“Ensuring that grain, fertilizers, and other food-related items are available at reasonable prices to developing countries is a humanitarian imperative,” António Guterres, the U.N. secretary general, said Monday. “People on the verge of famine need these agreements to work, in order to survive.”

major supplier of fertilizer, and with Ukraine it supplies more than a quarter of the world’s wheat.

But as the Razoni’s Black Sea crossing raised hopes for some degree of cooperation between the combatants, the fighting intensified on multiple fronts in Ukraine.

a counteroffensive in the southern Kherson region, Ukraine has used long-range precision weapons, recently supplied by the West, to disrupt Russian supply lines and logistics. Ukrainian forces have attacked Russian command and control centers, hit supply routes, tried to isolate Russian forces into pockets and enlisted Ukrainian saboteurs behind enemy lines.

adept at attacking Russian command and control hubs and destroying large amounts of Russian equipment. On Monday, the Biden administration announced another round of support for Ukraine: $550 million in military aid, including more ammunition for 155-millimeter howitzer artillery pieces and High Mobility Artillery Rocket Systems, or HIMARS, that the United States has already provided.

But for all its sluggish or faltering progress in the war, Russia retains vast advantages in the size of its arsenal, and its military has shown a willingness and ability to strike all over the country, even as it focuses on gaining ground in eastern Ukraine. There, Russia has blanketed town after town with overwhelming artillery fire as it tries to reposition ground forces to press forward.

The strategy slowly gave Russia control of the eastern Luhansk Province, leaving many cities and villages in ruins. Russian forces have since moved to reinforce the south and to push into another eastern province, Donetsk.

“Their tactic remains much the same as it was during the hostilities in Luhansk region,” Serhiy Haidai, head of Ukraine’s Luhansk regional government, said on Monday.

He said the Russians were making daily attempts to mount an offensive on the city of Bakhmut, in Donetsk, but so far had failed to break through the main Ukrainian defensive lines.

Russian forces have also continued to shell residential and military areas in and around the city of Kharkiv in the northeast, putting pressure on Ukraine not to shift too many of its defenses from there.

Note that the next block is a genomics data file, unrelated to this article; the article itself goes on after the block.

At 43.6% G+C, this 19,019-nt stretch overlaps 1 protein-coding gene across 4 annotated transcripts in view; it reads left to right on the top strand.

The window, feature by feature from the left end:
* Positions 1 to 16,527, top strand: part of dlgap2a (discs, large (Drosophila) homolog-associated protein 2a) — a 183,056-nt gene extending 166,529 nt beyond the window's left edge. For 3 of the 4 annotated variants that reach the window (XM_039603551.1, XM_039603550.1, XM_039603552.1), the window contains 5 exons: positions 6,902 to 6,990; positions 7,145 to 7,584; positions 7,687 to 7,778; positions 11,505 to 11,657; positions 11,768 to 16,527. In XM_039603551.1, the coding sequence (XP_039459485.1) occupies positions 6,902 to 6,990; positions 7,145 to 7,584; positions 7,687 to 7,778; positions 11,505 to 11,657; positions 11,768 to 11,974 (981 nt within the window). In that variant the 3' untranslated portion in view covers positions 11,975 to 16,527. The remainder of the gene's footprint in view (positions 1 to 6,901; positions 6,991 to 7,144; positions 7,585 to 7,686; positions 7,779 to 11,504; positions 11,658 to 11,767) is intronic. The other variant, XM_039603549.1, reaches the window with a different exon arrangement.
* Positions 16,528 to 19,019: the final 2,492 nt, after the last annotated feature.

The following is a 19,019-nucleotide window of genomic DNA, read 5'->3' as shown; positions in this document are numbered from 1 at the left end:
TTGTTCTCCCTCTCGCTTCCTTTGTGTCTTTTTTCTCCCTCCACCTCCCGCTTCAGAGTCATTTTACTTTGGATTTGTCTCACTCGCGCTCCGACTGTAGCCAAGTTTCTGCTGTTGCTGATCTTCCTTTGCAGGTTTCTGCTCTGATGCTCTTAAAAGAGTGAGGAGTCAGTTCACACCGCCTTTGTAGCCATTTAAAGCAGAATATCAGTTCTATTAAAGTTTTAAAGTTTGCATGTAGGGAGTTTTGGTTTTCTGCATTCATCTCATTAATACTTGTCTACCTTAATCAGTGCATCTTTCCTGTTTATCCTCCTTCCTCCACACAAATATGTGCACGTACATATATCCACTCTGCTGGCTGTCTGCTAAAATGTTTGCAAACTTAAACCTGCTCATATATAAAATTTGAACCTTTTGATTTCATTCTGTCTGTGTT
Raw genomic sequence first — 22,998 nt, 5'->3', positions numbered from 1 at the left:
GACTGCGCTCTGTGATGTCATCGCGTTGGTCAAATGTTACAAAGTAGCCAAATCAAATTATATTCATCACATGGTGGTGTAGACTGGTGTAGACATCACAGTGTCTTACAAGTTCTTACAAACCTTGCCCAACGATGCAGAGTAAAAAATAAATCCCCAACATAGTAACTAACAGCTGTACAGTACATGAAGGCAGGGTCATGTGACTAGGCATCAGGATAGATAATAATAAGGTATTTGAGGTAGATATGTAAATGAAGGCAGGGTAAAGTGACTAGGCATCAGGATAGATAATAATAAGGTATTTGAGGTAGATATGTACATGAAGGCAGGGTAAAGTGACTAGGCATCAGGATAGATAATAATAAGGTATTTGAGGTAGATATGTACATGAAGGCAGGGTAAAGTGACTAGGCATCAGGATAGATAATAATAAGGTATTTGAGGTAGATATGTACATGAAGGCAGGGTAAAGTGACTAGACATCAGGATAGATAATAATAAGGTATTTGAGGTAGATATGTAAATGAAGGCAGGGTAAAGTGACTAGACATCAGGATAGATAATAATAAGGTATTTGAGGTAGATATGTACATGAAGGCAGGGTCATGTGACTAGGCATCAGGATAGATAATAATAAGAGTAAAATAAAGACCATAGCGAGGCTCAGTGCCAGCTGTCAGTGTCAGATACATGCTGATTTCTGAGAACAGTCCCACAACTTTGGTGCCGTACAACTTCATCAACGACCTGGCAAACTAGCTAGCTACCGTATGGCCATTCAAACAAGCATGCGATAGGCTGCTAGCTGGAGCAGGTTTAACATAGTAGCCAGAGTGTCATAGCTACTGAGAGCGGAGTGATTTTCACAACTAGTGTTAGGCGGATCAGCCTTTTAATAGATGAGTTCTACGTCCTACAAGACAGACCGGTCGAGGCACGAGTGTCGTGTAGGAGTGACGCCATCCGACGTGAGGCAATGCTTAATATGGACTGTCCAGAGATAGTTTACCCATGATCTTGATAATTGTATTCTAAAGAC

In Chuhuiv, in the Kharkiv region and just 10 miles from Russian lines, residents were still recovering on Monday from missile strikes last week on the House of Culture, a building used since Soviet times for cultural events. In wartime, the building’s kitchens were used to prepare food for the needy, but members of the city government had also used it as a temporary office, possibly a reason for the attack.

The missiles killed three people sheltering in the basement and wounded several more, according to Oleh Synyehubov, the Kharkiv regional administrator. A volunteer cook was among the dead, residents said. His brother and several other people survived.

Two women were also killed, one of whom had been helping the cook, said a resident who gave only his first name, Maksim, wary of possible retribution. They were making an Uzbek rice dish, plov, for people in the neighborhood.

“She was just cleaning vegetables,” Maksim said.

Chuhuiv has come under increasing bombardment in recent days, as have the city of Kharkiv and other villages and towns in the province. Soldiers guarding the approaches to the city on Sunday said that artillery strikes had been steady much of the day, hitting an industrial area around the train station.

The Russians “are hitting lots of places like this, all the schools as well,” said Maksim. “They are doing it to make the people leave.”

People were getting the message, and the town was largely empty, he said. He was preparing to leave too, he said. He and his family had plans to emigrate to Canada.

“There is nothing left here,” he said.

Michael Schwirtz reported from Mykolaiv, Ukraine, Matina Stevis-Gridneff from Brussels and Matthew Mpoke Bigg from London. Reporting was contributed by Carlotta Gall and Kamila Hrabchuk from Chuhuiv, Ukraine, Marc Santora from London and Alan Yuhas from New York.